Although I had just turned 14 when it was released, I still remember the controversy over Jesus Christ Superstar. While it wasn’t the first “rock opera” (Tommy came out about 18 months earlier), this one attracted attention because of what it did, most notably humanizing the events in the last days of Jesus’ life.
Like Tommy, this was a concept album as opposed to the soundtrack of a stage musical. Created by Andrew Lloyd Weber and Tim Rice, it didn’t reach the professional stage until mid-October 1971 and was the first such musical for that duo. Yet the two-LP album spent a week at number one on the charts beginning Feb. 20, 1971, some four months after its release. But since Easter was still two months away (which would return the album to number one for another two weeks), it became a hot topic. In fact, I specifically recall a late night AM radio talk show with a heated debate over whether the album was blasphemous.
Perhaps that was one of the things that initially intrigued me. In part because I’d attended a Catholic grade school, the Catholic Church’s ire over the album made it seem like forbidden fruit. Yet I didn’t buy the album. It was a gift from my favorite aunt at Christmas 1970. But not only did I come to love the music, it actually opened my eyes to something that my Catholic education never really seemed to seriously consider.
But first the music. The role of Jesus was sung by Ian Gillian, then the lead singer for Deep Purple. As far as I’m concerned, it may be Gillian at his finest. More than any of the Deep Purple and his later solo albums, Jesus Christ Superstar portrays the full extent of Gillian’s talent. He’s not just the front guy of a hard rock band who can belt and bellow it out. There is subtlety to some of his performances on this LP while at the same time his vocal range is fully on display. There are also some other excellent vocal performances, many by artists who we’d never heard of. One who really gained from it was Yvonne Elliman. Singing the role of Mary Magdalene (which she would reprise on Broadway and in the 1973 film), she reached the pop charts with “I Don’t Know How to Love Him.” Finally, the musical ensemble included some top-notch rock musicians, giving the LP an honest to goodness rock edge.
From an educational standpoint, the LP seemed to explore aspects of the events not commonly discussed. One is the political nature of what transpired. For example, prior to entering Jerusalem, Judas expresses concern about how Jesus may have lost control of his followers. Among other things, he notes, that Jesus may have come to mean more than his message. Similarly, when Mary Magdalene anoints Christ’s head and feet, Judas’ response is that starving people are more important and the oil could have been sold and the money used for the poor. And Simon Zealotes thinks Jesus should use his increasing popularity to rally the crowds to the advantage of the Jews, urging him to “add a touch of hate at Rome.” As a result, for the first time in my life I realized that there were political overtones to these stories, not just religious ones.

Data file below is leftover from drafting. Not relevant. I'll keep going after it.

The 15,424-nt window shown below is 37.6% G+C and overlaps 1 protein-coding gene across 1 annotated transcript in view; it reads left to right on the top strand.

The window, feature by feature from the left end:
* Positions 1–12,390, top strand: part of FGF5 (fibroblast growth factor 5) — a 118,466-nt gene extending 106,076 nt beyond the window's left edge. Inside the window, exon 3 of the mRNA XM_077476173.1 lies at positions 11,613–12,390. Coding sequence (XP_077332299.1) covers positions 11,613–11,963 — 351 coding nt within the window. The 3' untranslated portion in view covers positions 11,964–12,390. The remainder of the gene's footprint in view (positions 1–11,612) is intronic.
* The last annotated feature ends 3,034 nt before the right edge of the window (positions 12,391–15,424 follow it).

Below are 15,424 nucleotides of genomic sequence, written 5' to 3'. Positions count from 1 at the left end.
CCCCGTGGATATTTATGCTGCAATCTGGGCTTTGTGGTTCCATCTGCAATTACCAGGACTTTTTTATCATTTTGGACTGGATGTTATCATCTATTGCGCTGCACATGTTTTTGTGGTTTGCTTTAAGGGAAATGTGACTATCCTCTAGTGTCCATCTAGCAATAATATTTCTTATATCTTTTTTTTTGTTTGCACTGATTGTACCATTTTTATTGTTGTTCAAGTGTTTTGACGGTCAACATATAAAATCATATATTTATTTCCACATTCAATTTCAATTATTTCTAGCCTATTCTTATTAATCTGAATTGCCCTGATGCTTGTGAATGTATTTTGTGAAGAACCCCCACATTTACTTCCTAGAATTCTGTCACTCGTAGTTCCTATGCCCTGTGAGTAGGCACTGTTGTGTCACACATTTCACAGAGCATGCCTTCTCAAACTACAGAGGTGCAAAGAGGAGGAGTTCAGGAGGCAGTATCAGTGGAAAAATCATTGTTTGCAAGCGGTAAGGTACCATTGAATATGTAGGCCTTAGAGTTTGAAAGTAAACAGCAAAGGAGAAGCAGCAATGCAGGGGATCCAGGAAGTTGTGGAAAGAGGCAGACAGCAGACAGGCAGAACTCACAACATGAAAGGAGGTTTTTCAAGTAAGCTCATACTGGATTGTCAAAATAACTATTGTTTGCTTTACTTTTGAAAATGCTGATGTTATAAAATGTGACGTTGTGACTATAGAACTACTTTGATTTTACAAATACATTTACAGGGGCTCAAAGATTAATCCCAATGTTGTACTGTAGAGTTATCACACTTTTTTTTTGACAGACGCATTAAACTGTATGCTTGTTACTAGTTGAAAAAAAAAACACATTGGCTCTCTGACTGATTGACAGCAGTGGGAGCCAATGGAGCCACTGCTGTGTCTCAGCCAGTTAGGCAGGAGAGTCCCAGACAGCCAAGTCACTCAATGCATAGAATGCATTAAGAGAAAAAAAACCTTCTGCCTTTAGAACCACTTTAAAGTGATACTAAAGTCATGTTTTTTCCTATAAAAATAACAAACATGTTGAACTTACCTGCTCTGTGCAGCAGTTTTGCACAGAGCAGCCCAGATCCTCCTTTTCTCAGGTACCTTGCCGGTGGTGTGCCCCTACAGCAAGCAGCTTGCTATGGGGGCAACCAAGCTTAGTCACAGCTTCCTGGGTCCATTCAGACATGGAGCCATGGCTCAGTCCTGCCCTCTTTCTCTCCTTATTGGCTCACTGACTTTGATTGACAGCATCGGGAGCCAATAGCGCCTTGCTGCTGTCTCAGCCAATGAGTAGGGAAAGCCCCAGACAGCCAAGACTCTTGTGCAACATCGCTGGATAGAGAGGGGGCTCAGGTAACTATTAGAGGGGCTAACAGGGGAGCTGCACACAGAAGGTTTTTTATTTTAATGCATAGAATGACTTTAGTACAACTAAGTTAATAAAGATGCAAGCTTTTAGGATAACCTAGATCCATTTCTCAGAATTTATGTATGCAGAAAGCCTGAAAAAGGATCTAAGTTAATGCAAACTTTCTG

This was just part of the impact on my views of Judas. Catholic school essentially taught me he was a traitor, an evil man undoubtedly condemned to hell. Yet not only does Jesus Christ Superstar indicate his betrayal may have been motivated by perhaps legitimate political concerns, it raised an even more interesting question. If this was all part of God’s plan, wasn’t what Judas did foreordained? Wasn’t it God who gave him that role? This was reinforced by an exchange between Judas and Jesus at the Last Supper, where he says Christ wants Judas to betray him. “What if I just stayed here/And ruined your ambition?” Thus, Judas comes off more as a tragic figure whose fate was predetermined than an architect of evil.
Undoubtedly, though, the most telling part of the music is the humanization of Jesus, the emphasis on the latter aspect of being both God and man. That idea runs through much of the performance but it is perhaps best expressed in “Gethsemane (I Only Want to Say),” where Jesus is praying in the garden before his arrest. Like a man, he does not want to die. Not only is he not as sure of God’s plan, he is scared, wonders what his death can accomplish and seeks an explanation of why it is necessary. Yet Christ ultimately concludes: “Take me, now!/Before I change my mind.” Certainly, no one I knew in the Catholic Church, whether teacher, nun or priest, would ever have suggested that Jesus would be scared, let alone that he might have or want a choice in these final acts.
Perhaps these views of Judas and Jesus didn’t and don’t comport with tradition. For many, however, emphasizing the human side of these events did not diminish Jesus but made him more accessible. Regardless of what one thinks of Weber and Rice or the quality of the lyrics or music in Jesus Christ Superstar, that says a heck of a lot for any musical work.
Can you show me now that I would not be killed in vain?
Show me just a little of your omnipresent brain
Show me there’s a reason for your wanting me to die
You’re far too keen and where and how, but not so hot on why
“Gethsemane (I Only Want to Say),” Jesus Christ Superstar